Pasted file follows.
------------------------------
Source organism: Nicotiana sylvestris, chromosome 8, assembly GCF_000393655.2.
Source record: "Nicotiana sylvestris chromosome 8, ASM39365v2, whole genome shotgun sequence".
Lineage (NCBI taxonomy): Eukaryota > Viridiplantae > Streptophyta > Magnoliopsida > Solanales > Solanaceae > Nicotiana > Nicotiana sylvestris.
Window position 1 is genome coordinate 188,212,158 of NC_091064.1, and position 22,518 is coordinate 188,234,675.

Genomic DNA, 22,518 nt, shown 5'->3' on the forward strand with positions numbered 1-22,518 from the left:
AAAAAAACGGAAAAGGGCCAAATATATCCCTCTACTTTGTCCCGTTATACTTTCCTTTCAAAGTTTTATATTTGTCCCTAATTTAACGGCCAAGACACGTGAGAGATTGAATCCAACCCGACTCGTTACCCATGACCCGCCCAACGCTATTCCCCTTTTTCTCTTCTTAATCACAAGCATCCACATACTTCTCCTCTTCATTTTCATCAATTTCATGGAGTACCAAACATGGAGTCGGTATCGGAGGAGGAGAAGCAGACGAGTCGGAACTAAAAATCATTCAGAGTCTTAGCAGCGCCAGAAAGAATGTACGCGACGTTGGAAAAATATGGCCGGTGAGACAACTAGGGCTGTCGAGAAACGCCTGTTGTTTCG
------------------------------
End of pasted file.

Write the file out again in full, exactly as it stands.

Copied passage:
Source organism: Nicotiana sylvestris, chromosome 8, assembly GCF_000393655.2.
Source record: "Nicotiana sylvestris chromosome 8, ASM39365v2, whole genome shotgun sequence".
Lineage (NCBI taxonomy): Eukaryota > Viridiplantae > Streptophyta > Magnoliopsida > Solanales > Solanaceae > Nicotiana > Nicotiana sylvestris.
Window position 1 is genome coordinate 188,212,158 of NC_091064.1, and position 22,518 is coordinate 188,234,675.

Genomic DNA, 22,518 nt, shown 5'->3' on the forward strand with positions numbered 1-22,518 from the left:
AAAAAAACGGAAAAGGGCCAAATATATCCCTCTACTTTGTCCCGTTATACTTTCCTTTCAAAGTTTTATATTTGTCCCTAATTTAACGGCCAAGACACGTGAGAGATTGAATCCAACCCGACTCGTTACCCATGACCCGCCCAACGCTATTCCCCTTTTTCTCTTCTTAATCACAAGCATCCACATACTTCTCCTCTTCATTTTCATCAATTTCATGGAGTACCAAACATGGAGTCGGTATCGGAGGAGGAGAAGCAGACGAGTCGGAACTAAAAATCATTCAGAGTCTTAGCAGCGCCAGAAAGAATGTACGCGACGTTGGAAAAATATGGCCGGTGAGACAACTAGGGCTGTCGAGAAACGCCTGTTGTTTCG